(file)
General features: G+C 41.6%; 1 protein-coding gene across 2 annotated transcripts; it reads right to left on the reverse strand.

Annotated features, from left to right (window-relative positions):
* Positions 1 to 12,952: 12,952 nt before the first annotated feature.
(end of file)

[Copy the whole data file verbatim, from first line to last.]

General features: G+C 41.6%; 1 protein-coding gene across 2 annotated transcripts; it reads right to left on the reverse strand.

Annotated features, from left to right (window-relative positions):
* Positions 1 to 12,952: 12,952 nt before the first annotated feature.